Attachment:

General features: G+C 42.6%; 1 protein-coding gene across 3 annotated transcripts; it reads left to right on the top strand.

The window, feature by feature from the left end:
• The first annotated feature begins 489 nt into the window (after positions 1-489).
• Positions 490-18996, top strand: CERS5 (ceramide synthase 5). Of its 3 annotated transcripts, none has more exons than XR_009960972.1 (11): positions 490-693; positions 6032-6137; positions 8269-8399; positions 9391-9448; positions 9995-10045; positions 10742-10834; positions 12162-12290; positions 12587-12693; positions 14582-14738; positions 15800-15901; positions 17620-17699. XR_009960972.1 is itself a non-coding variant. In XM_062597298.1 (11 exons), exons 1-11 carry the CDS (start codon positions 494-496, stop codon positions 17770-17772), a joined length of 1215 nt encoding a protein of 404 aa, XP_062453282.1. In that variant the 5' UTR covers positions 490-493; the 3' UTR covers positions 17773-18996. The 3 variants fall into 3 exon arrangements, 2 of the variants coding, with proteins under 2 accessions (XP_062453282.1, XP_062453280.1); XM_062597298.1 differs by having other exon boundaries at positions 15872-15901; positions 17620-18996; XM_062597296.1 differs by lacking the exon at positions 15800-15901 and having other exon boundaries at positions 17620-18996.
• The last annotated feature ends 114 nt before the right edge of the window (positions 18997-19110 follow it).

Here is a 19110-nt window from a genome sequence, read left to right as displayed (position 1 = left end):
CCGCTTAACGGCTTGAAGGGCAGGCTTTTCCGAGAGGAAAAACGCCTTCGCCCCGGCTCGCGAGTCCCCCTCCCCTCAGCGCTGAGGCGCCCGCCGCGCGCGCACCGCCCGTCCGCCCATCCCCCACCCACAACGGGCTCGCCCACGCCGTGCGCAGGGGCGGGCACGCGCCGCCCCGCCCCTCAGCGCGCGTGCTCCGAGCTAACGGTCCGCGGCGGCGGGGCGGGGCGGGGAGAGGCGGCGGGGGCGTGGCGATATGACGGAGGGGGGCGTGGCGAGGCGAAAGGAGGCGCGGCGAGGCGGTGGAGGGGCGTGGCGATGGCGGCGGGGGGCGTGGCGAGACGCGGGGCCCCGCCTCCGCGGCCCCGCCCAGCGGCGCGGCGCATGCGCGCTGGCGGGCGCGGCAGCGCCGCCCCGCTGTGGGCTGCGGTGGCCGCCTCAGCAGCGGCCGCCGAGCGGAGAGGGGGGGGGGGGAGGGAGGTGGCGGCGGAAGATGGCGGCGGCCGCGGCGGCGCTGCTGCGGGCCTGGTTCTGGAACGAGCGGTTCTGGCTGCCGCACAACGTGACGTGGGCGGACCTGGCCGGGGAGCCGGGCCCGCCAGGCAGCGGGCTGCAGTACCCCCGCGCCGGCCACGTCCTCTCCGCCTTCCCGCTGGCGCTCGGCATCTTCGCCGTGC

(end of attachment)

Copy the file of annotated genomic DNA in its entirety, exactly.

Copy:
General features: G+C 42.6%; 1 protein-coding gene across 3 annotated transcripts; it reads left to right on the top strand.

The window, feature by feature from the left end:
• The first annotated feature begins 489 nt into the window (after positions 1-489).
• Positions 490-18996, top strand: CERS5 (ceramide synthase 5). Of its 3 annotated transcripts, none has more exons than XR_009960972.1 (11): positions 490-693; positions 6032-6137; positions 8269-8399; positions 9391-9448; positions 9995-10045; positions 10742-10834; positions 12162-12290; positions 12587-12693; positions 14582-14738; positions 15800-15901; positions 17620-17699. XR_009960972.1 is itself a non-coding variant. In XM_062597298.1 (11 exons), exons 1-11 carry the CDS (start codon positions 494-496, stop codon positions 17770-17772), a joined length of 1215 nt encoding a protein of 404 aa, XP_062453282.1. In that variant the 5' UTR covers positions 490-493; the 3' UTR covers positions 17773-18996. The 3 variants fall into 3 exon arrangements, 2 of the variants coding, with proteins under 2 accessions (XP_062453282.1, XP_062453280.1); XM_062597298.1 differs by having other exon boundaries at positions 15872-15901; positions 17620-18996; XM_062597296.1 differs by lacking the exon at positions 15800-15901 and having other exon boundaries at positions 17620-18996.
• The last annotated feature ends 114 nt before the right edge of the window (positions 18997-19110 follow it).

Here is a 19110-nt window from a genome sequence, read left to right as displayed (position 1 = left end):
CCGCTTAACGGCTTGAAGGGCAGGCTTTTCCGAGAGGAAAAACGCCTTCGCCCCGGCTCGCGAGTCCCCCTCCCCTCAGCGCTGAGGCGCCCGCCGCGCGCGCACCGCCCGTCCGCCCATCCCCCACCCACAACGGGCTCGCCCACGCCGTGCGCAGGGGCGGGCACGCGCCGCCCCGCCCCTCAGCGCGCGTGCTCCGAGCTAACGGTCCGCGGCGGCGGGGCGGGGCGGGGAGAGGCGGCGGGGGCGTGGCGATATGACGGAGGGGGGCGTGGCGAGGCGAAAGGAGGCGCGGCGAGGCGGTGGAGGGGCGTGGCGATGGCGGCGGGGGGCGTGGCGAGACGCGGGGCCCCGCCTCCGCGGCCCCGCCCAGCGGCGCGGCGCATGCGCGCTGGCGGGCGCGGCAGCGCCGCCCCGCTGTGGGCTGCGGTGGCCGCCTCAGCAGCGGCCGCCGAGCGGAGAGGGGGGGGGGGGAGGGAGGTGGCGGCGGAAGATGGCGGCGGCCGCGGCGGCGCTGCTGCGGGCCTGGTTCTGGAACGAGCGGTTCTGGCTGCCGCACAACGTGACGTGGGCGGACCTGGCCGGGGAGCCGGGCCCGCCAGGCAGCGGGCTGCAGTACCCCCGCGCCGGCCACGTCCTCTCCGCCTTCCCGCTGGCGCTCGGCATCTTCGCCGTGC